At the time it seemed
to see him kneel on the platform
and thumb through a book on trees
like he was in desperate need of
He was an arborist.
I know this because I thought he’d write
a good poem, so I said,
“Who, looks up trees in the subway?”
Turns out he had been
to Green Wood Cemetery
with a funeral director –
“She’s an embalmer too.”
He changed the subject.
Told me that he makes wood furniture
that they had visited the mausoleum
of Duncan Phyfe,
the 19th century cabinet maker,
who’d changed his name from Fife.
I’m seeing the cemetery as 8 year old me
driving down McDonald Avenue,
wondering who lived in those little houses,
wondering if one of them was Pyfe’s.
“Imagine, a cabinet maker rich enough to have a fancy mausoleum.”
He said mausoleum like petroleum,
or Mazola, then corrected himself awkwardly.
He said he couldn’t concentrate on a poem,
his girlfriend was arriving in two days.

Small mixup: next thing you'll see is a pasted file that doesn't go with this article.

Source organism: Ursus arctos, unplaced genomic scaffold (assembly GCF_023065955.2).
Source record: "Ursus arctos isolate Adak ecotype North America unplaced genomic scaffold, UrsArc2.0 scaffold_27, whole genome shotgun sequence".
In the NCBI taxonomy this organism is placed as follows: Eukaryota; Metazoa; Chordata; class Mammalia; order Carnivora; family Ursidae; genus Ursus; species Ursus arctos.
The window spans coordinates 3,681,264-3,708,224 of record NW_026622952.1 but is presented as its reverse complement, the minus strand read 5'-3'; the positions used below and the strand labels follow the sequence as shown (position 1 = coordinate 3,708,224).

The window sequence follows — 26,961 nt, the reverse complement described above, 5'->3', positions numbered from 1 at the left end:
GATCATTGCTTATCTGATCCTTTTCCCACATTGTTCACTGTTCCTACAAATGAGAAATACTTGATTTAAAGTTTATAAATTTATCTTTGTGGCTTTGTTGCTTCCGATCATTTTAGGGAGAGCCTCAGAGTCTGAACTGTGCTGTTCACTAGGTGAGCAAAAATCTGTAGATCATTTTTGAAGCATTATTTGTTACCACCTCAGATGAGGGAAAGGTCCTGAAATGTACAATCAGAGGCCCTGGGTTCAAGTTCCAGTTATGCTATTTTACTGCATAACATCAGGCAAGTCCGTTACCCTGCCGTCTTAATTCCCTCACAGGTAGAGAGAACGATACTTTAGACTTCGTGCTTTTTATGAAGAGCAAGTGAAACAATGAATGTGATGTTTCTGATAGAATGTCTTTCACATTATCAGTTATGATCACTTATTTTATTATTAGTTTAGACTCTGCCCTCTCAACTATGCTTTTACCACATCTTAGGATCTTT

From Norway. A trial arrangement.
Yikes, I thought. Witch trial.
He said he has so much too do.
He needed to make room,
empty a closet.
I thought, that is the beginning of the end.
She will want more
“She’s got serious jobs over there.”
“She’s a prostitute for the police department.”
Then I reconsidered:
“Did you say prostitute?”
“And she sings in three bands.”
How is it going to work? I thought.
I wished him good luck
I thought to yell,
“Don’t you know,
New York swallows up Europeans”
Not my job.
It has been a month already
the trial must be well on its way.